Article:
Crystal Coast Gymnastics
When my oldest daughter started gymnastics at 2 ½, I had very little understanding of the sport. My only experience with gymnastics came from watching the Olympics. I had no ability to understand how kids could get from their preschool classes to someday doing the big tricks I had seen only on TV. Even watching the older team girls I sat and wondered how in the world they ever got to where they were. It took me many years to even begin to decipher the complex world of gymnasts. I am still learning to understand it. Last month I talked about the many benefits of gymnastics. In this issue, I will explain the events in women’s artistic gymnastics in an effort to shed some light on the sport. At a later time I will address the men’s artistic gymnastics program.
Gymnastics has been around for about 2000 years. Its history as a competitive sport is more recent. It came into being as a competitive sport just over 100 years ago. In the 1880’s the International Federation of Gymnastics (FIG) came into being as the governing body for the sport worldwide. Gymnastics was introduced into the United States and its school systems by European immigrants in the late 1800’s. The Amateur Athletic Union was the governing body for gymnastics in the US at that time. Gymnastics became an Olympic Sport in the 1896 Olympics in Athens, Greece. At this time only men participated, competing in five events—horizontal bar, parallel bars, pommel horse, rings, and vault. The first women’s gymnastics team made their debut in the 1928 Olympics. The United States fielded its first Women’s Gymnastics team in the 1936 Olympics.
In 1970, the United States Gymnastics Federation, now known as USA Gymnastics was formed and became the governing body for the sport in the United States. It remains so today.
There are four events in women’s artistic gymnastics –vault, uneven bars, balance beam, and floor exercise. The vault is a test of strength and athletic ability. A gymnast sprints down an 80 foot runway and jumps onto a springboard, launching herself into the air to land momentarily upside down on a vaulting table, only to spring back off into a series of flipping and twisting movements to land on her feet. A beginner gymnast learn to vault by practicing running, “hurdling” onto a springboard, jumping, and “sticking” a landing. Slowly she progresses from these early drills to more and more difficult vaults. The process may take years to evolve.
The uneven bars are two horizontal bars at different heights above the floor. The lower bar is usually about 5 feet off the ground; the higher is about 8 feet off the ground. This event requires tremendous strength—both upper body and core—as well as split second timing at the higher levels. Gymnasts perform a routine that incorporates swings, handstands, pirouettes, release moves, and flipping or twisting moves. Beginning gymnasts start learning these skills in the form of swings and pullovers, gradually progressing to more and more difficult skills.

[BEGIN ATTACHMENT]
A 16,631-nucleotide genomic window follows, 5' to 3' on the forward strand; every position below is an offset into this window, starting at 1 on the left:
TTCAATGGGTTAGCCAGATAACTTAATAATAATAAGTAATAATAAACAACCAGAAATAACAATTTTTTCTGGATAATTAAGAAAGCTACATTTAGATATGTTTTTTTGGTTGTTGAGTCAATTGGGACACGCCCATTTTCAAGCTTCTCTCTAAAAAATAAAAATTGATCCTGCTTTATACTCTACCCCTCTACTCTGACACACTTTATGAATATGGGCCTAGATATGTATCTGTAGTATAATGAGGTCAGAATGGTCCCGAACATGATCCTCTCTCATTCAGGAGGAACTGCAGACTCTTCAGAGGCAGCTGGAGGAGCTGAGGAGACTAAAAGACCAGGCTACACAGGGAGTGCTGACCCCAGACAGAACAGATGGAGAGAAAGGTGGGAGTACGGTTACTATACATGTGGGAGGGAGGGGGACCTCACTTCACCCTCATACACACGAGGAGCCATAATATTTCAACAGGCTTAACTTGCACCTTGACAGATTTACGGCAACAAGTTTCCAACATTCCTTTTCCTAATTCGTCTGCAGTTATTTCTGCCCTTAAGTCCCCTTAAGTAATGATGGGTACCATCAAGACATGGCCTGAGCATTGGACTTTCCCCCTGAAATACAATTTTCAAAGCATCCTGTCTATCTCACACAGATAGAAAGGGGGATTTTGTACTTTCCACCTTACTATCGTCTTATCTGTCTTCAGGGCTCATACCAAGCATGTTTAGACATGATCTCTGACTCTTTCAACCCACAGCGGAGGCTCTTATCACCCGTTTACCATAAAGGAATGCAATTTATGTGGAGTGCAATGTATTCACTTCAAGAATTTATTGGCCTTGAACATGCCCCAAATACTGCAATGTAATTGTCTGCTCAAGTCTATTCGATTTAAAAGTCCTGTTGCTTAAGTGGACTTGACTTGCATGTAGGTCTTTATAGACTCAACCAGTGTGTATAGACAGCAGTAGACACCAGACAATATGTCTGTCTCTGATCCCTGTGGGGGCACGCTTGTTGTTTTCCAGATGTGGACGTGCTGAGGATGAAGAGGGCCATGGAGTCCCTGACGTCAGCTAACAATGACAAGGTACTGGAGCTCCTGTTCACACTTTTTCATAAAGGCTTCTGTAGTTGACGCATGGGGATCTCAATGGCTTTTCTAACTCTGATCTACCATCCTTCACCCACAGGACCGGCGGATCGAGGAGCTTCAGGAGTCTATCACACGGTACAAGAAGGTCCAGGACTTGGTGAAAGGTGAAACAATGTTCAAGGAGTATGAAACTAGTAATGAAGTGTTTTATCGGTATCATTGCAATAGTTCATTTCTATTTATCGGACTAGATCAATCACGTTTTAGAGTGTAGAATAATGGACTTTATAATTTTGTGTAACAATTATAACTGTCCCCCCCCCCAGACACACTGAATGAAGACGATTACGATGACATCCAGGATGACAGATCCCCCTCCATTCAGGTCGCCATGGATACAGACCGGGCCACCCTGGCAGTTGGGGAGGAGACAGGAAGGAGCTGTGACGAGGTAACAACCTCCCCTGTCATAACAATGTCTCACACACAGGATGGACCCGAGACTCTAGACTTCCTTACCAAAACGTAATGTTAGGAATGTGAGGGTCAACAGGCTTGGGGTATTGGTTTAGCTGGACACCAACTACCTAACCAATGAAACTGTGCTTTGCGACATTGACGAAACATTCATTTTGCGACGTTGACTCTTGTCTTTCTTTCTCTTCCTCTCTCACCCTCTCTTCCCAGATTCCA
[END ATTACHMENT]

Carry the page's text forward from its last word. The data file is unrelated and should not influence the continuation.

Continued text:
The balance beam is an apparatus that is 16 feet long and four inches wide. The suede covered, padded wood beam sits roughly four feet off the ground. A gymnast performs a routine that lasts up to 90 seconds and involves a mount, leaps, jumps, flips, turns, and a dismount. The beam incorporates strength, balance, and coordination, as well as an awareness of body position in space as the gymnast flies over the beam and lands on the four inch wide surface. Our beginner and preschool gymnasts start with the basics, learning basic walks and turns, gradually progressing to jumps, leaps, and finally handstands. At the competitive level, they begin learning various tumbling skills on the beam.
The floor exercise combines power and grace as a gymnast performs a choreographed routine that involves both tumbling skills and dance elements such as leaps, turns, and poses. The floor exercise is performed on a padded 40’x40’ floor. The gymnast is evaluated on her athletic ability, creativity, grace, and ability to perform her routine within the prescribed boundaries.
I have explained the events of gymnastics, but now I have probably left you wondering how your child will ever get from that awkward stage of a new student to the grace and poise of a competitive team member. The answer is simple. With time and appropriate skill progression, all children can blossom in gymnastics. Each will achieve her own level of success. Children can start gymnastics as early as they can walk. In our facility we allow them to start in a parent tot class at 18 months. From there we progress to preschool gymnastics and then recreational classes for children 5 years and up. Many of our children will remain in recreational classes, gaining the benefits of strength, balance, and coordination, but will elect not to go on to competitive gymnastics. The beauty of the sport is that there is something for all levels from the very beginners to the world class athlete. Gymnastics provides a wonderful foundation for any sport, as well as life!